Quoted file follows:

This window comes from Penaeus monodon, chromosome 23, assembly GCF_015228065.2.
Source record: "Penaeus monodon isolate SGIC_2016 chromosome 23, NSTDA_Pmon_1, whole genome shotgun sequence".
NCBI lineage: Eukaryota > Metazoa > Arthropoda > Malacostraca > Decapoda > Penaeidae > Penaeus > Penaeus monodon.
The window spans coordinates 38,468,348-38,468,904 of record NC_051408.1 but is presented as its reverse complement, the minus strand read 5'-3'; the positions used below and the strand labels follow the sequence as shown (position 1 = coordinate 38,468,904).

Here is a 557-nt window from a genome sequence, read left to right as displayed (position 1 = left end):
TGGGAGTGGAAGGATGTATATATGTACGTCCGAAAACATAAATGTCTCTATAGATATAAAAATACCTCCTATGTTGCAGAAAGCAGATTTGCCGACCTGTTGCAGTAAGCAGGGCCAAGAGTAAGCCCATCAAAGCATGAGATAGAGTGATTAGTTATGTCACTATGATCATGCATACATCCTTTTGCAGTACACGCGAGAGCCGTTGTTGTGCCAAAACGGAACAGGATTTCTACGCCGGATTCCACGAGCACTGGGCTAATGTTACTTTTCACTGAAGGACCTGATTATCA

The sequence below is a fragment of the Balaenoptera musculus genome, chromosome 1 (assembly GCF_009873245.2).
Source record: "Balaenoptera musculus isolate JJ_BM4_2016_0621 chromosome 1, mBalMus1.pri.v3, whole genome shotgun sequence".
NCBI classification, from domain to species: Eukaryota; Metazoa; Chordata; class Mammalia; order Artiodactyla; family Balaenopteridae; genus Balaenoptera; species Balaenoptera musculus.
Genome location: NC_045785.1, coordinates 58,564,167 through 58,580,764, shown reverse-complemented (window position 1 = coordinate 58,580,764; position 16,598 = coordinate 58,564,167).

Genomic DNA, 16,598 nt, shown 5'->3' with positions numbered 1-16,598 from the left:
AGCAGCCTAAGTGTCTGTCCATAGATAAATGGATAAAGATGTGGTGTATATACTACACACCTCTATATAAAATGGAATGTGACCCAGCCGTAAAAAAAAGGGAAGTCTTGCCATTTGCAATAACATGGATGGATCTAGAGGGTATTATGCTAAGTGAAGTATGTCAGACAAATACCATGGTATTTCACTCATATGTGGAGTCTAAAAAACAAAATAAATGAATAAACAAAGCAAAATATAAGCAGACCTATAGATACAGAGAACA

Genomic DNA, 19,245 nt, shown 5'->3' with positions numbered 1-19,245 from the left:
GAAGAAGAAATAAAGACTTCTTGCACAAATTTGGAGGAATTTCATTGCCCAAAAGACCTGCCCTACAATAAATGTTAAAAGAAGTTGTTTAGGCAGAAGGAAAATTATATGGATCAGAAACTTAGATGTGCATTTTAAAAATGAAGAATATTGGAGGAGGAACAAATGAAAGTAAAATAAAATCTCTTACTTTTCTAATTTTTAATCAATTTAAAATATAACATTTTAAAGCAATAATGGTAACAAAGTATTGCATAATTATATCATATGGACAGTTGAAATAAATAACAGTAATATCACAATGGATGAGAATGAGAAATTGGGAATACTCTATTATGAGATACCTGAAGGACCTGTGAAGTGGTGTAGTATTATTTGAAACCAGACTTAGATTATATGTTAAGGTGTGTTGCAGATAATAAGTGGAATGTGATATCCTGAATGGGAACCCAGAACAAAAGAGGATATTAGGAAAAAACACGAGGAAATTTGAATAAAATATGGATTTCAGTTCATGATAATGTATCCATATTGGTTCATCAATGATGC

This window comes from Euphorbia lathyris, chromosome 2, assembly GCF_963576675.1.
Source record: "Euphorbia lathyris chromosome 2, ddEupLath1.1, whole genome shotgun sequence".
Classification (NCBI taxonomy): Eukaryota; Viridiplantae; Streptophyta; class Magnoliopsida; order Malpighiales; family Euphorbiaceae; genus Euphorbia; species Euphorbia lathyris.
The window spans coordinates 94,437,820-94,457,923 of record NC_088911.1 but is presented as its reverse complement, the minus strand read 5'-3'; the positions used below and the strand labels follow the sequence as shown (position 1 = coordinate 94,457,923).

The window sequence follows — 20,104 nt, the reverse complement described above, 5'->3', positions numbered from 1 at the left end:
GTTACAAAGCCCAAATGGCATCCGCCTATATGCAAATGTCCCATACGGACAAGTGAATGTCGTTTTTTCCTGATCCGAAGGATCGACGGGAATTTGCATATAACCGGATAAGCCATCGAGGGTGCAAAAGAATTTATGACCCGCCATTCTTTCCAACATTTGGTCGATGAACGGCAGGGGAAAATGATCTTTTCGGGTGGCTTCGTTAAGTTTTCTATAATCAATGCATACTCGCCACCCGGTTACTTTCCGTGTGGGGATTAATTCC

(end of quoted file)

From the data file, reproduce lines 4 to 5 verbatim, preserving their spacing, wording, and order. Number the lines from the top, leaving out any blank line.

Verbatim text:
The window spans coordinates 38,468,348-38,468,904 of record NC_051408.1 but is presented as its reverse complement, the minus strand read 5'-3'; the positions used below and the strand labels follow the sequence as shown (position 1 = coordinate 38,468,904).

Here is a 557-nt window from a genome sequence, read left to right as displayed (position 1 = left end):